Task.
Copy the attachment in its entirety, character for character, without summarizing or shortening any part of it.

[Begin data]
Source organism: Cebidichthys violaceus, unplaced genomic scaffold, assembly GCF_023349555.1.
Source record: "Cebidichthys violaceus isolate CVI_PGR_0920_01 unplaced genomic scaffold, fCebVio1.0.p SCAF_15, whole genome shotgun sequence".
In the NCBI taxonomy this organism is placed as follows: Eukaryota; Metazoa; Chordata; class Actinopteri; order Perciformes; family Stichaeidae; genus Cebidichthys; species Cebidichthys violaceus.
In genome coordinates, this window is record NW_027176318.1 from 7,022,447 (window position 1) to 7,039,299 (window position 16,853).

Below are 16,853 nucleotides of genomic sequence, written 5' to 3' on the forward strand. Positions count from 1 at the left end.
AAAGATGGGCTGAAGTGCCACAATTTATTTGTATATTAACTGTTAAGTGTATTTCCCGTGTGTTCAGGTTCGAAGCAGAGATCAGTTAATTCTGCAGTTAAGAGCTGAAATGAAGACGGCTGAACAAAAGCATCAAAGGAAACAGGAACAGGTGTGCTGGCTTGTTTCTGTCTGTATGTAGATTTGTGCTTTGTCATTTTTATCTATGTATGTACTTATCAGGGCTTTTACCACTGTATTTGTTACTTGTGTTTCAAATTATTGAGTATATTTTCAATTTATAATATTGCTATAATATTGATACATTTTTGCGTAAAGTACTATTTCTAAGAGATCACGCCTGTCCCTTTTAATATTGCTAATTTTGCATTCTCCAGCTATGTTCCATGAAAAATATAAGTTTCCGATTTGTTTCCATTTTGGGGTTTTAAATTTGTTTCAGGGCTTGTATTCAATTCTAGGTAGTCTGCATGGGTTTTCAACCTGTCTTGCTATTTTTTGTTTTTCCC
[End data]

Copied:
Source organism: Cebidichthys violaceus, unplaced genomic scaffold, assembly GCF_023349555.1.
Source record: "Cebidichthys violaceus isolate CVI_PGR_0920_01 unplaced genomic scaffold, fCebVio1.0.p SCAF_15, whole genome shotgun sequence".
In the NCBI taxonomy this organism is placed as follows: Eukaryota; Metazoa; Chordata; class Actinopteri; order Perciformes; family Stichaeidae; genus Cebidichthys; species Cebidichthys violaceus.
In genome coordinates, this window is record NW_027176318.1 from 7,022,447 (window position 1) to 7,039,299 (window position 16,853).

Below are 16,853 nucleotides of genomic sequence, written 5' to 3' on the forward strand. Positions count from 1 at the left end.
AAAGATGGGCTGAAGTGCCACAATTTATTTGTATATTAACTGTTAAGTGTATTTCCCGTGTGTTCAGGTTCGAAGCAGAGATCAGTTAATTCTGCAGTTAAGAGCTGAAATGAAGACGGCTGAACAAAAGCATCAAAGGAAACAGGAACAGGTGTGCTGGCTTGTTTCTGTCTGTATGTAGATTTGTGCTTTGTCATTTTTATCTATGTATGTACTTATCAGGGCTTTTACCACTGTATTTGTTACTTGTGTTTCAAATTATTGAGTATATTTTCAATTTATAATATTGCTATAATATTGATACATTTTTGCGTAAAGTACTATTTCTAAGAGATCACGCCTGTCCCTTTTAATATTGCTAATTTTGCATTCTCCAGCTATGTTCCATGAAAAATATAAGTTTCCGATTTGTTTCCATTTTGGGGTTTTAAATTTGTTTCAGGGCTTGTATTCAATTCTAGGTAGTCTGCATGGGTTTTCAACCTGTCTTGCTATTTTTTGTTTTTCCC